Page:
Best Programming Languages for Data Science


Coding is becoming very essential day-by-day to the work of a data scientist. A data scientist is a technical expert who uses mathematics and statistics to manipulate, analyze and extract information from data.

According to Fortune Business Insights, the data science platform market size was valued at USD 64.14 billion in 2021 and is projected to grow from USD 81.47 billion in 2022 to USD 484.17 billion by 2029, exhibiting a CAGR of 29.0%.

There are many domains in the data science realm ranging from machine learning and deep learning, to network analysis, natural language processing, and geospatial analysis. To perform these tasks, data scientists need to rely heavily on the computing power of their systems. Programming is the ideal tool that enables them to access and interact with their computing systems.

There are a hundred programming languages out there, built for diverse purposes. Some of them are better suited to data science, while others are not as capable. In this article, we will explore some of the top programming languages concordant with the field of data science.

Programming Languages

Python: Python is one of the most popular languages for data science. Processes involving less than 1000 iterations are faster with Python and make it a better option for data mining. One of the USPs of Python is that using its included packages, natural data processing and data learning become a cakewalk. Moreover, Python makes it easy for programmers to read in data in a spreadsheet using a CSV output. 

JavaScript: JavaScript has some exceptional libraries for creating dashboards and visualizing data. It can handle multiple tasks at the same time. The USP of JavaScript is that it can be quickly and easily scaled-up for large applications.

Scala: Scala was designed to address issues with Java. Its advantages are similar to Java, but without the original shortcomings. It is scalable and effective for handling big data. It can also handle concurrent and synchronized processing.

R: This language has been built by statisticians itself. It is a high-level and open source language. It finds application in statistical computing and graphics and has many supporting libraries for data science.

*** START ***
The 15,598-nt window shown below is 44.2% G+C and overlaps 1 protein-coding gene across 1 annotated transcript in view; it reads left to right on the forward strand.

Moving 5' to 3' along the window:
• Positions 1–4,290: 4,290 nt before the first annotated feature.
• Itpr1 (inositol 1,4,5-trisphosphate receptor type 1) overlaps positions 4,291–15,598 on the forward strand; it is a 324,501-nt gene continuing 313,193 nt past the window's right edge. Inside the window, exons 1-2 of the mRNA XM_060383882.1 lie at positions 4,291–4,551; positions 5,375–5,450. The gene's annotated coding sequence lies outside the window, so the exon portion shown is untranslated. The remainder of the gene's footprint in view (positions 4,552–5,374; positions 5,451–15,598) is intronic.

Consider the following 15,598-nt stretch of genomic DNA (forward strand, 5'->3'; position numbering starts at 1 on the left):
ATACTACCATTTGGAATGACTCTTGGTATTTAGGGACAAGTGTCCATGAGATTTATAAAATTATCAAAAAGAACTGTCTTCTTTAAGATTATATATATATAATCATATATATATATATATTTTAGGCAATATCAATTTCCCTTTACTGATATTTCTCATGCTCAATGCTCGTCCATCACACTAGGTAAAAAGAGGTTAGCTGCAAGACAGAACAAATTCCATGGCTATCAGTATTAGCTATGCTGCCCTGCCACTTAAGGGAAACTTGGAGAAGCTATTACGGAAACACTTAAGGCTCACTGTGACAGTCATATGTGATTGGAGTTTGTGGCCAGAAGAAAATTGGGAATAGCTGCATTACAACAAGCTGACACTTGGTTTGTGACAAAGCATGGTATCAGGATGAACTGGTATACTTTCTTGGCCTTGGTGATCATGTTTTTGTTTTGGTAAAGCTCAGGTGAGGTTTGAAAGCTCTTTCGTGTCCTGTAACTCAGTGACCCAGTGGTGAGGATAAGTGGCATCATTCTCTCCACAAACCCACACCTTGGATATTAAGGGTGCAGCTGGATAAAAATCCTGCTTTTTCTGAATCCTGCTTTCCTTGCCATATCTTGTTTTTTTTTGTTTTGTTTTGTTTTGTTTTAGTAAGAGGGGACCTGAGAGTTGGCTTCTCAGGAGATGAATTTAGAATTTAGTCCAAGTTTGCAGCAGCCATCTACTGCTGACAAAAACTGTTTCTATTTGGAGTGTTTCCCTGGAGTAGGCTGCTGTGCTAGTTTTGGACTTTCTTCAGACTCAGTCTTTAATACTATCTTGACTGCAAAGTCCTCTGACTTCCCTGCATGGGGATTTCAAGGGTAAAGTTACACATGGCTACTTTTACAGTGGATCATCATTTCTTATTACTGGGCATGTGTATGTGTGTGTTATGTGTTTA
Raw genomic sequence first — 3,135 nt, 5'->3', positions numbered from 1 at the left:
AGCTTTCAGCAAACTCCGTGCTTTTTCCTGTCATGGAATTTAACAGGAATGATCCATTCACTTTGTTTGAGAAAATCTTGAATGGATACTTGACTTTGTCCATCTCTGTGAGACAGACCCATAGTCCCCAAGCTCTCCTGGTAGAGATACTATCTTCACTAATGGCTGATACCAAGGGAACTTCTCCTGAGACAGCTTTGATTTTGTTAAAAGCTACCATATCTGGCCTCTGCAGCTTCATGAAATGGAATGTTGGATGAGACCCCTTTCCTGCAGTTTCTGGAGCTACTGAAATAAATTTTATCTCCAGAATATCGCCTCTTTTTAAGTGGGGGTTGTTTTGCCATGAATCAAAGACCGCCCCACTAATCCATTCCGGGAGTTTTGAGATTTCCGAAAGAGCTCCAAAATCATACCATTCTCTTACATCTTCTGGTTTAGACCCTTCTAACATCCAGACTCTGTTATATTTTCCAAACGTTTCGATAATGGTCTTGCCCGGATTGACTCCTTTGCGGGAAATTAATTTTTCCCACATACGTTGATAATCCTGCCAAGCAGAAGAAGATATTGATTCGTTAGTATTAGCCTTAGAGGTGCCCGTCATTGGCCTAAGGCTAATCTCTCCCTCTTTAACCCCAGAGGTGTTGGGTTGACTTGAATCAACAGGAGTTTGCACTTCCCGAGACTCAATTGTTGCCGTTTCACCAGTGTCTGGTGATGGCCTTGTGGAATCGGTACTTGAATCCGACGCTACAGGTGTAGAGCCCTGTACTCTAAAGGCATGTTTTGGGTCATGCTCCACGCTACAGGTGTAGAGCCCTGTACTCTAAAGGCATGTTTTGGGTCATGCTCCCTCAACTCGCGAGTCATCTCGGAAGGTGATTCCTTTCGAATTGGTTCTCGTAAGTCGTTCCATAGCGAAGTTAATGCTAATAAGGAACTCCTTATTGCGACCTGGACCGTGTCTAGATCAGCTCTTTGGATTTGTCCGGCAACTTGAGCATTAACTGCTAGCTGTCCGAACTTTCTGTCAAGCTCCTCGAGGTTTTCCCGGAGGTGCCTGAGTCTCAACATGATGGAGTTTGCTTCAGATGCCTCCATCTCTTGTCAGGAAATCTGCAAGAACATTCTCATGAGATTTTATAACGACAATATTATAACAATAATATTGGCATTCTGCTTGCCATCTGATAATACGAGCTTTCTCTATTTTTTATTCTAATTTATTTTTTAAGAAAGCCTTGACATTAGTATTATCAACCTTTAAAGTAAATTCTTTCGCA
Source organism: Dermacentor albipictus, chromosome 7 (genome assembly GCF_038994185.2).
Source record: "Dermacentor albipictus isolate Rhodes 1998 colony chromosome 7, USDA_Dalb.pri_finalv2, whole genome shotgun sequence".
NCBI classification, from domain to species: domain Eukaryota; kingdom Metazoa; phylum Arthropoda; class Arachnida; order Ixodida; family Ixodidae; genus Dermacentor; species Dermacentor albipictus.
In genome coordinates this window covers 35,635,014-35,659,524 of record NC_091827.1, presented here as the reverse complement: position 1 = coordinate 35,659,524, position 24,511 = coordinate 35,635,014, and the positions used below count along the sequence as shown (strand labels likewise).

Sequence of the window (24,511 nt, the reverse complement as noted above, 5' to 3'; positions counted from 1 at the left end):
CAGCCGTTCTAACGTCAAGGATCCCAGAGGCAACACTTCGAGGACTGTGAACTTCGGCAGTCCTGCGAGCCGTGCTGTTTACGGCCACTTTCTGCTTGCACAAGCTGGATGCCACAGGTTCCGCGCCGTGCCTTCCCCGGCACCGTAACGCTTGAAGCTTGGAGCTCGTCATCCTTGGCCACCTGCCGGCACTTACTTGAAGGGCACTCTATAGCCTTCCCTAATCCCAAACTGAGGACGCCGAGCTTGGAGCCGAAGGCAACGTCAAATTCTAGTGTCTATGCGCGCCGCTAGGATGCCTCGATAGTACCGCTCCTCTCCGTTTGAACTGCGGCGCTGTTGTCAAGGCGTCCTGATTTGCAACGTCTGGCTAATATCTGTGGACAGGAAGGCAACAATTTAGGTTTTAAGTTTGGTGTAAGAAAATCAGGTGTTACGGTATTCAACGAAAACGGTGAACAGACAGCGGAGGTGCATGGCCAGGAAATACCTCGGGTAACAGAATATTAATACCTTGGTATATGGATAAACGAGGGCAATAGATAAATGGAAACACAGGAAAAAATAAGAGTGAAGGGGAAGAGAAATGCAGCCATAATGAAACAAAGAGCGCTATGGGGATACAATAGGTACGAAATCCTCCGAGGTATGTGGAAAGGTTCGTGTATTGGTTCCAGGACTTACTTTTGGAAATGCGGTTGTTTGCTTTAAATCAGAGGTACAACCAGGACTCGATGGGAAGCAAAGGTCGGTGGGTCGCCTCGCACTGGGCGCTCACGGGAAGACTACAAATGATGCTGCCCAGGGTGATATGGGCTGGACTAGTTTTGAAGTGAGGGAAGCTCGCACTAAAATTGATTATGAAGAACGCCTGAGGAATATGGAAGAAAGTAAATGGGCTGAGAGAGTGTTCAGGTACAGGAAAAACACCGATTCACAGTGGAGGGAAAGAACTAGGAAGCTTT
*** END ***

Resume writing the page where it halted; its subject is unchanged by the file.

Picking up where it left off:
SQL: SQL is a popular language for managing data. Knowledge of SQL tables and queries can help data scientists explore database systems. This domain-specific language is very convenient for storing, manipulating, and retrieving data.

Julia: This language has been developed with the intent to perform speedy numerical analysis and carry out high-performance computing. It is particularly suited to mathematics of linear algebra

Java: This is a totally different language than JavaScript. Java is used for server-side scripting while JavaScript is used for client-facing scripting. Learning Java provides accessibility to data science frameworks such as those for deep learning or data handling. Big data tools like Apache Spark and Hadoop are also written in Java

C/C++: These two languages provide excellent capabilities for building statistical and data tools. Web developers with experience in low-level languages can use C/C++ for scalable projects.

MATLAB: MATLAB is a programming language and an environment suitable for mathematical and statistical computing. It scales well and provides built-in graphics for custom plot points and visualizations. Additionally, it offers built-in tools for dynamic visualizations and a deep learning toolbox that transitions well.
Excel: If you’re a beginner and not quite ready for full programming languages, try exploring Excel. With built-in features such as VLOOKUPS, pivot tables for quick data analysis, and basic tools for high-level data science applications, it is powerful enough to manage structured data.


I hope this post helped you navigate the rich and diverse landscape of data science programming languages. There is no single language that is the best in all scenarios that may arise during your work as a data scientist.

If you are a newcomer in data science, Python and R are a good place to start. Once you feel confident with your chosen language, you could level up with solid SQL training. From there, the sky’s the limit and beyond.

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